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  1. intended to entrap or beguile: an insidious plan.
  2. stealthily treacherous or deceitful: an insidious enemy.
  3. operating or proceeding in an inconspicuous or seemingly harmless way but actually with grave effect: an insidious disease.

Origin of insidious

1535–45; < Latin insidiōsus deceitful, equivalent to insidi(ae) (plural) an ambush (derivative of insidēre to sit in or on) + -ōsus -ous; see sit1
Related formsin·sid·i·ous·ly, adverbin·sid·i·ous·ness, nounun·in·sid·i·ous, adjectiveun·in·sid·i·ous·ly, adverbun·in·sid·i·ous·ness, noun
Can be confusedinsidious invidious

Synonyms for insidious

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1. corrupting. 2. artful, cunning, wily, subtle, crafty. Unabridged Based on the Random House Unabridged Dictionary, © Random House, Inc. 2018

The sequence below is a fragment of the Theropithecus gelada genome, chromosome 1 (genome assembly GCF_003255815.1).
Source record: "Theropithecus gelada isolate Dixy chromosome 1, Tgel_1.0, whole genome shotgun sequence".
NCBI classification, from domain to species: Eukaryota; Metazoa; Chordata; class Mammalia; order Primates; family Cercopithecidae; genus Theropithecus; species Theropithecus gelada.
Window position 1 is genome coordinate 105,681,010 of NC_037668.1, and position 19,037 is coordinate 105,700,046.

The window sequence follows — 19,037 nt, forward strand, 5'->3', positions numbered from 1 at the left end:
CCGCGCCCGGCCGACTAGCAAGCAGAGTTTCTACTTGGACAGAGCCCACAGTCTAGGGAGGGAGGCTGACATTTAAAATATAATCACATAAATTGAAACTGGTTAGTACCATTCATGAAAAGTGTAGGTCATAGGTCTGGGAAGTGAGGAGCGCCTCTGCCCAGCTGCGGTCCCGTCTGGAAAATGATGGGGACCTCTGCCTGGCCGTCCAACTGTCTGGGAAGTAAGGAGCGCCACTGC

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British Dictionary definitions for insidious


  1. stealthy, subtle, cunning, or treacherous
  2. working in a subtle or apparently innocuous way, but nevertheless deadlyan insidious illness
Derived Formsinsidiously, adverbinsidiousness, noun

Word Origin for insidious

C16: from Latin insidiōsus cunning, from insidiae an ambush, from insidēre to sit in; see insessorial
Collins English Dictionary - Complete & Unabridged 2012 Digital Edition © William Collins Sons & Co. Ltd. 1979, 1986 © HarperCollins Publishers 1998, 2000, 2003, 2005, 2006, 2007, 2009, 2012

Word Origin and History for insidious

1540s, from Middle French insidieux (15c.) or directly from Latin insidiosus "deceitful, cunning, artful," from insidiae (plural) "plot, snare, ambush," from insidere "sit on, occupy," from in- "in" (see in- (2)) + sedere "to sit" (see sedentary). Related: Insidiously; insidiousness.

Online Etymology Dictionary, © 2010 Douglas Harper

insidious in Medicine


  1. Being a disease that progresses with few or no symptoms to indicate its gravity.
Related formsin•sidi•ous•ly adv.
The American Heritage® Stedman's Medical Dictionary Copyright © 2002, 2001, 1995 by Houghton Mifflin Company. Published by Houghton Mifflin Company.